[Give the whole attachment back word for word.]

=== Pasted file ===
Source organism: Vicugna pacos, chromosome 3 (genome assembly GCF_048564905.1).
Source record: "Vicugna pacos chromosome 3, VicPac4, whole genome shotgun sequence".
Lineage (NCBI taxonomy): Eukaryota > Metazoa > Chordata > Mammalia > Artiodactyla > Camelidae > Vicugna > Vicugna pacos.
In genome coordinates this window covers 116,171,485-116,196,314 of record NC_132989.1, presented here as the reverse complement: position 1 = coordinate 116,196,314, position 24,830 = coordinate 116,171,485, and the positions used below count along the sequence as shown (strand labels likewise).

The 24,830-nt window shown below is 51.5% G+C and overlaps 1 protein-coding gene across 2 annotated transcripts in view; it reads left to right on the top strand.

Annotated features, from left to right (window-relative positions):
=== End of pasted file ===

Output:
Source organism: Vicugna pacos, chromosome 3 (genome assembly GCF_048564905.1).
Source record: "Vicugna pacos chromosome 3, VicPac4, whole genome shotgun sequence".
Lineage (NCBI taxonomy): Eukaryota > Metazoa > Chordata > Mammalia > Artiodactyla > Camelidae > Vicugna > Vicugna pacos.
In genome coordinates this window covers 116,171,485-116,196,314 of record NC_132989.1, presented here as the reverse complement: position 1 = coordinate 116,196,314, position 24,830 = coordinate 116,171,485, and the positions used below count along the sequence as shown (strand labels likewise).

The 24,830-nt window shown below is 51.5% G+C and overlaps 1 protein-coding gene across 2 annotated transcripts in view; it reads left to right on the top strand.

Annotated features, from left to right (window-relative positions):